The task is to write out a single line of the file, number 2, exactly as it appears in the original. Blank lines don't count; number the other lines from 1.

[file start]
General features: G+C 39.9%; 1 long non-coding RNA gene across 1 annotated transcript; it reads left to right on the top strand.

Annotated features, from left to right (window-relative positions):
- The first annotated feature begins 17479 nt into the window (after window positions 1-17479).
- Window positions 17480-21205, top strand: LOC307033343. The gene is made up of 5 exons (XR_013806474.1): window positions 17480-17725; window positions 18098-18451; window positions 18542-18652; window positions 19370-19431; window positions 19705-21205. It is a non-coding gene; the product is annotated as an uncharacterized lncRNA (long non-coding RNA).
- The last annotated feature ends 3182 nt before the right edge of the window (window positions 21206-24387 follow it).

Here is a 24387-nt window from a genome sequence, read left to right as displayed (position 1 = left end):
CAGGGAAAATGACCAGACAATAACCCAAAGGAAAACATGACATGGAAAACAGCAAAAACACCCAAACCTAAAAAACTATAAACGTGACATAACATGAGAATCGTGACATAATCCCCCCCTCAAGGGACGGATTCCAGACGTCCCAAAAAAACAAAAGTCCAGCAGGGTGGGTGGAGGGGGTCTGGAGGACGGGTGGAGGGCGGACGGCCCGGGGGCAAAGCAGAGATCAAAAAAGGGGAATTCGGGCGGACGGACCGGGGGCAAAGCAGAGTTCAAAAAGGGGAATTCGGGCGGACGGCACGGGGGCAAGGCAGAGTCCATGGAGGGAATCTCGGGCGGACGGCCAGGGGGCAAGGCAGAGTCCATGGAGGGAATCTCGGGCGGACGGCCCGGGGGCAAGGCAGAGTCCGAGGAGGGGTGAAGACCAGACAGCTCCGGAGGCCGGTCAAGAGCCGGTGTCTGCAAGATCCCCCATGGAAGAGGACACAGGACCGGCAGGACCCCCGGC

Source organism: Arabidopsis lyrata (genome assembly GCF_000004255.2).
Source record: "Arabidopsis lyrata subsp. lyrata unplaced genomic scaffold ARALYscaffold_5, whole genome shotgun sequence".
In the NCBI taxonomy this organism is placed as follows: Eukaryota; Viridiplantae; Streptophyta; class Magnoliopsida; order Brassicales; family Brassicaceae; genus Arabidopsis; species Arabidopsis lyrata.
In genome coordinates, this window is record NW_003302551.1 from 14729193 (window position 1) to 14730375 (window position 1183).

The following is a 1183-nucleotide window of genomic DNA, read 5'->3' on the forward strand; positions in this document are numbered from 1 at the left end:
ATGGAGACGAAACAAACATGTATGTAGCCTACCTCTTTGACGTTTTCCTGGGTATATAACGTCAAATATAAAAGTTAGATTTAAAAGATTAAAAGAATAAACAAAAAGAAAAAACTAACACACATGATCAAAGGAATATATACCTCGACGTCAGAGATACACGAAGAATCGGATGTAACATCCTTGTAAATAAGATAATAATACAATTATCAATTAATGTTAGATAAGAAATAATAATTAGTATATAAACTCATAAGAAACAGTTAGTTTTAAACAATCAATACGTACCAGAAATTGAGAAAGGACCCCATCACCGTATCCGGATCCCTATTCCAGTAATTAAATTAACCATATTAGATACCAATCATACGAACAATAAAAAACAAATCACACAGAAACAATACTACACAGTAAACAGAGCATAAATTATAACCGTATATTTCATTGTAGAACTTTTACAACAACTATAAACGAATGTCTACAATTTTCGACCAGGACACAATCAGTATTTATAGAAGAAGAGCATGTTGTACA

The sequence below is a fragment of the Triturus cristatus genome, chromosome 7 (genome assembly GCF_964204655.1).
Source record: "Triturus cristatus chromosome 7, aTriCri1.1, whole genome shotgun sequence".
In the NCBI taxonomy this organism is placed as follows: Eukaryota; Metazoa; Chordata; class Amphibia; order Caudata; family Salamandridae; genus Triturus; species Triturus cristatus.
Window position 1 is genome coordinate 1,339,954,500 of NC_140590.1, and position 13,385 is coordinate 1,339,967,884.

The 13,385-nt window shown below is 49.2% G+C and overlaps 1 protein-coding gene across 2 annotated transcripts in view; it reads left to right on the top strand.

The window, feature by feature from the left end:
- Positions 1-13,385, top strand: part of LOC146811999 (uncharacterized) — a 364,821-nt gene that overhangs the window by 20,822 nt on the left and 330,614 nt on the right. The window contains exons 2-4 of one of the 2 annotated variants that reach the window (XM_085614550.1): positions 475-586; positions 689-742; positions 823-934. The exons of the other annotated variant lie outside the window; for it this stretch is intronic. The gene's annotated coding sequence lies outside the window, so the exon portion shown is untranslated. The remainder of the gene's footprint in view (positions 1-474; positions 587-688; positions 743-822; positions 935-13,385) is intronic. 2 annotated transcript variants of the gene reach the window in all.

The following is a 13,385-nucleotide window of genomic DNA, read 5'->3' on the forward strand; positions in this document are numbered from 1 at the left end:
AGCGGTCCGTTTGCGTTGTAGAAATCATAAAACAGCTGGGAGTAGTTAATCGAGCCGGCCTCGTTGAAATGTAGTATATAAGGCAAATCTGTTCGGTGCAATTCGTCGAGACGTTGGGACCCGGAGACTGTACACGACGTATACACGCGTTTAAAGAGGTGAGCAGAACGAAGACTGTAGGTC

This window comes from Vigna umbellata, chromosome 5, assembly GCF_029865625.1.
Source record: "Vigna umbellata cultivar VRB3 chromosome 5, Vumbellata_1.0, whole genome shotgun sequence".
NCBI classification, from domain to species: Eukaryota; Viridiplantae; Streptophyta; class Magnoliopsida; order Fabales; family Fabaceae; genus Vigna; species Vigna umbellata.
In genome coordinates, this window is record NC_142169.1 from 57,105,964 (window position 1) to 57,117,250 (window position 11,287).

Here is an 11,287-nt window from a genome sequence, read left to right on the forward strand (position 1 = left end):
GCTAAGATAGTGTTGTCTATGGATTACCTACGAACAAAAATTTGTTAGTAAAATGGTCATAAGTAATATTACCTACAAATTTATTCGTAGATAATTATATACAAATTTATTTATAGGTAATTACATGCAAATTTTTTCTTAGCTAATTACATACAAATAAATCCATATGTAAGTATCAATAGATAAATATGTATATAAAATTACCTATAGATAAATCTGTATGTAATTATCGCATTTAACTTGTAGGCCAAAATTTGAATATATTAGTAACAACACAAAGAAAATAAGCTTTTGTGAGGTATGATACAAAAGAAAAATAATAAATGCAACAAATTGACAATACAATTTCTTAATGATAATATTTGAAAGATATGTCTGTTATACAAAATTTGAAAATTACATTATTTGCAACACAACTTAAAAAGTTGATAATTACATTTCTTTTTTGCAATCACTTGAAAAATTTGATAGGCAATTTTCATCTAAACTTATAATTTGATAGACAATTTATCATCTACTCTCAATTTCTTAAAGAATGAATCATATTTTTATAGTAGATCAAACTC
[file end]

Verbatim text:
Annotated features, from left to right (window-relative positions):